Peaceful Vote in Algeria Boosts Hope, Trust in Troubled Land
WITH a peaceful presidential election behind them, people throughout this war-weary Mediterranean capital are basking in unseasonably sunny skies and life's simple pleasures.
In Bab el Oud, on the Bay of Algiers, where inescapable violence and repression have disfigured the landscape, a handful of men are out fishing for the first time in years. "No, we haven't caught a thing," they tell a visitor. "We're just happy to sit here with our poles in the sea."
Held in sheer desperation, Algeria's presidential vote last week apparently delivered what demonstrable military force could not: renewed trust and a sense of release.
The election of "incumbent" President Liamine Zeroual - a retired Army general installed early last year as head of state by his colleagues in the military and intelligence services - was no surprise in itself. The run-up to his victory was fraught with dirty tricks. And General Zeroual's three contenders were more or less complicit with le pouvoir, Algerian slang for the powers that be.
But the search for a legitimate solution to the country's calamitous flirtation with economic and political ruin has forever altered the monolithic nature of this government.
The ruling clique of generals - who seized control in a 1992 coup after Algeria's first democratic experiment was about to leave them on the outside looking in - only reluctantly agreed to a return to the electoral process, as proposed by Zeroual himself.
But once the campaign was set in motion, all four presidential candidates promised a break from the past - a past of war among Islamist militants, the country's security forces, and other armed groups, that has cost 50,000 lives.
So, while the regime has landed on its feet - albeit the worse for wear - the Algerian people have spoken, and their mandate is clear.
"Our people want peace," Abdelnour Harbi, civil servant and a member of military security, says of the outcome. "That is the fundamental change."
Zeroual's campaign platform did not spell out a formula for dialogue with the country's political Islamists. But in order to resolve the crisis, he can hardly avoid some form of compromise. The question of access is a prerequisite for solving the country's larger problems, a major one being the country's mounting debt crisis.
Tentative in some neighborhoods and more demonstrative in others, three-quarters of Algeria's eligible voters cast ballots, according to the official count. And of these, 61 percent voted for Zeroual in the first contested presidential elections in the modern Middle East.
With the major opposition parties out of the running - thanks to a boycott and a ban, the array of presidential candidates to emerge from the chaos was something of "a virtual reality," in the words of one Western diplomat who works and lives behind fortified walls.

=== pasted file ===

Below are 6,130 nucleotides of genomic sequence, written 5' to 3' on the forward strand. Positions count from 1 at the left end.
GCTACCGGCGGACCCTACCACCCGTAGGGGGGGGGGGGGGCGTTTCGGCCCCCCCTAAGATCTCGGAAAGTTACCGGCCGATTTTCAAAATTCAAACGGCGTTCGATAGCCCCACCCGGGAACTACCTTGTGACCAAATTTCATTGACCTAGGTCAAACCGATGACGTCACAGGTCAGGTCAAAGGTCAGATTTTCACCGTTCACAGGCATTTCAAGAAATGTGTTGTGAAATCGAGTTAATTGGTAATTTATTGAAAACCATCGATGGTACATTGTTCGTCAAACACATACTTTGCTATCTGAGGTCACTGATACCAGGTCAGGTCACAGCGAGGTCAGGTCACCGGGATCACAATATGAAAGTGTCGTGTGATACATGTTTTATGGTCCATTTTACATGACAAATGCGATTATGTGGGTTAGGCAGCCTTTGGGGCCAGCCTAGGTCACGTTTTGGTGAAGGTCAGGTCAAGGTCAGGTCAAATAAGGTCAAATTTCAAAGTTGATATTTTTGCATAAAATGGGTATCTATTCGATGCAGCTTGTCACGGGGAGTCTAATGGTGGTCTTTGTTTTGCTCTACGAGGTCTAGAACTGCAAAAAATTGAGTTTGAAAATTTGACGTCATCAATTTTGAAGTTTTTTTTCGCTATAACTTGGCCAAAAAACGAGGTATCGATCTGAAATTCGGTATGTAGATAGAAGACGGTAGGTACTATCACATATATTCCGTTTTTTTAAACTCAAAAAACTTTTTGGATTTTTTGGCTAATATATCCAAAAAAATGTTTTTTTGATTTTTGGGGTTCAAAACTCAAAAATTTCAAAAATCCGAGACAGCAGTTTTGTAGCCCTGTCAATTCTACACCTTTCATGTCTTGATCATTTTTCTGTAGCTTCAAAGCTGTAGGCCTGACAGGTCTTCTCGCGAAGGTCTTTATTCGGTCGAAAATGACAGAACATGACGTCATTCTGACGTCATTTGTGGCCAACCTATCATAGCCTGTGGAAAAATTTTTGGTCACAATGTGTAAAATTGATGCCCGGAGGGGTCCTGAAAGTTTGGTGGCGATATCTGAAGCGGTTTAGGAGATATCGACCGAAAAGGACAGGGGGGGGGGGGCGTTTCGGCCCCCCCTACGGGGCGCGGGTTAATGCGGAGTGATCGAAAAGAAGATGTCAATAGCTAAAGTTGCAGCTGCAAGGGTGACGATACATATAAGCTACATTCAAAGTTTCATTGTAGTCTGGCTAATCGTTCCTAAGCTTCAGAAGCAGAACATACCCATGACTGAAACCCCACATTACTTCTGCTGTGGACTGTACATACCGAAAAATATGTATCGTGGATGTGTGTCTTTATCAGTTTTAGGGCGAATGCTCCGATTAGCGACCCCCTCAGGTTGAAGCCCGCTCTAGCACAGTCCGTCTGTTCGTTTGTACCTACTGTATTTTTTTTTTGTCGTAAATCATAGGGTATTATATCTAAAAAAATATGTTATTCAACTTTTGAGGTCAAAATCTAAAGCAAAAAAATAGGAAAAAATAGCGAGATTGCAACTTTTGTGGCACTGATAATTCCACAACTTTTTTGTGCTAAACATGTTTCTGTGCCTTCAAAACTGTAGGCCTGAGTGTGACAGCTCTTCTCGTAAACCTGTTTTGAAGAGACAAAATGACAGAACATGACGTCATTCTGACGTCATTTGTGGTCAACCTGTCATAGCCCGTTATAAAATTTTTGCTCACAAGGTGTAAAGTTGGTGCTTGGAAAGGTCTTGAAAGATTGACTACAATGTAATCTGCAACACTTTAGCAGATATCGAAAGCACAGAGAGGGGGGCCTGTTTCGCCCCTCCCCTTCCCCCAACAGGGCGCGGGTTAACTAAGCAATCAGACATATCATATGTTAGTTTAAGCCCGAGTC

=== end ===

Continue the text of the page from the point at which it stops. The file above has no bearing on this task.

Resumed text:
And yet the election served the purpose. With 300,000 troops deployed throughout the countryside, the level of violence declined precipitously the week before the election, and there have been no reports - official or otherwise - of bombs or assassinations in the aftermath.
What set Algeria's cycle of bloodshed was the banning of the Islamic Salvation Front from the political process in 1992; in lieu thereof, an Islamist with stakes in the government, Sheik Mahfoud Nahnah, officially won 25 percent of the vote.
The Socialist Forces Front, the most popular Berber movement, boycotted the election, and a hard-line anti-Islamist, Said Saadi, ran instead, attracting the traditional Berber 10 percent (including a large number of the country's security personnel). An Islamic intellectual, Nourredine Boukrouh, siphoned off only 3 percent of the electorate, despite a last-minute appeal to the nation's beleaguered women with the introduction of his wife, a professional woman and the Algerian version of Marilyn Quayle.
"It was as though Jesse Jackson represented the Democratic Party and Pat Buchanan ran as the Republican," according to a correspondent for an Arab-language paper who has covered Algeria's crisis for the last five years.
ZEROUAL himself apparently captured the secular support for the old National Liberation Front (FLN), the vestige of Algeria's war for independence from France. As the nation's single political party from 1962 until 1989, the FLN called the shots - in concert with Algeria's clannish military forces - until the 1992 coup.
Zeroual was serving as the nation's ambassador to Romania at the time, which makes him a rather fresh face on the Algerian scene. At the moment, his inner circle is debating what kind of Cabinet he should field, which will signal his commitment to making Algeria more politically viable. And in the last week of the presidential campaign, he promised to schedule legislative elections for next June.
In any event, he has engaged the people in a two-way process. "Le pouvoir asked us to turn out and vote today, so now we are here," a young woman in the lower middle class neighborhood of Sidi Mohammed said on election day Thursday. "And we are not going away. This is just the first step to democracy."